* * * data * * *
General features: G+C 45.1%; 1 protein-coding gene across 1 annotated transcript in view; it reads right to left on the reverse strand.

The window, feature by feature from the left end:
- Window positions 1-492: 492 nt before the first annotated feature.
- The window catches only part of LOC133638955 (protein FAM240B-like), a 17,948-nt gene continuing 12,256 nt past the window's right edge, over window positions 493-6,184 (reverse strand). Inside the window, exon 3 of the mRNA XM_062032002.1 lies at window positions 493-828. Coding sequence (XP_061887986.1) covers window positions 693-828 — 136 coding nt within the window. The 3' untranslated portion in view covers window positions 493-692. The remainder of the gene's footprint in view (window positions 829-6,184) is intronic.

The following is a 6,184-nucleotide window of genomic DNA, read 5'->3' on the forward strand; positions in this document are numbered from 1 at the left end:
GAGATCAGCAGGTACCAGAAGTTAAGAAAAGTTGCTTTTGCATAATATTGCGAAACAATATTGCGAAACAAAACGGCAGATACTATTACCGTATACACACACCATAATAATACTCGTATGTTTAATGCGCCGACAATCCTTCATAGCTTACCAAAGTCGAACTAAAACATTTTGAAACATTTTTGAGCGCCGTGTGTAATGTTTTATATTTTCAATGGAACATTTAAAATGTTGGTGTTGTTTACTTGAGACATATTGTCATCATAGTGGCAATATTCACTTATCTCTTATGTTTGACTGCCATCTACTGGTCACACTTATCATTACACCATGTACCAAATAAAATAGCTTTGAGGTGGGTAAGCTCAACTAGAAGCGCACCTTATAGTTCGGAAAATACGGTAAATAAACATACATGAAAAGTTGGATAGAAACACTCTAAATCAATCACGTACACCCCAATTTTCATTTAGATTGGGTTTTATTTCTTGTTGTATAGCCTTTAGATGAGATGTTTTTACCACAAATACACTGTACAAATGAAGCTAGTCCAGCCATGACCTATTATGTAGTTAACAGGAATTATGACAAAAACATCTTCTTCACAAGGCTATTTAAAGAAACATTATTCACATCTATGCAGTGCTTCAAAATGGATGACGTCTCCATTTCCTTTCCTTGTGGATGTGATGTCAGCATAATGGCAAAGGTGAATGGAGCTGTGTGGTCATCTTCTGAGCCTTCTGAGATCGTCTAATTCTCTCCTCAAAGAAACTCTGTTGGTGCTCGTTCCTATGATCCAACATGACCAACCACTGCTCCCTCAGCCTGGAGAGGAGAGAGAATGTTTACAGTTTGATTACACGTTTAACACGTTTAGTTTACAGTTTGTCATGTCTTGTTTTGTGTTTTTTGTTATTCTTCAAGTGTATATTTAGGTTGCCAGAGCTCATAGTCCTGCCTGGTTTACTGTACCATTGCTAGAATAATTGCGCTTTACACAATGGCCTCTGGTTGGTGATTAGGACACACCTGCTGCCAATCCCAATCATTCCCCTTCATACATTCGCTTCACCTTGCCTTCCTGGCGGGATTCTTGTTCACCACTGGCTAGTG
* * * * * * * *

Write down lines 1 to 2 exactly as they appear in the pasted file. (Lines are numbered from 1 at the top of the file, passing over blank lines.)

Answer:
General features: G+C 45.1%; 1 protein-coding gene across 1 annotated transcript in view; it reads right to left on the reverse strand.

The window, feature by feature from the left end: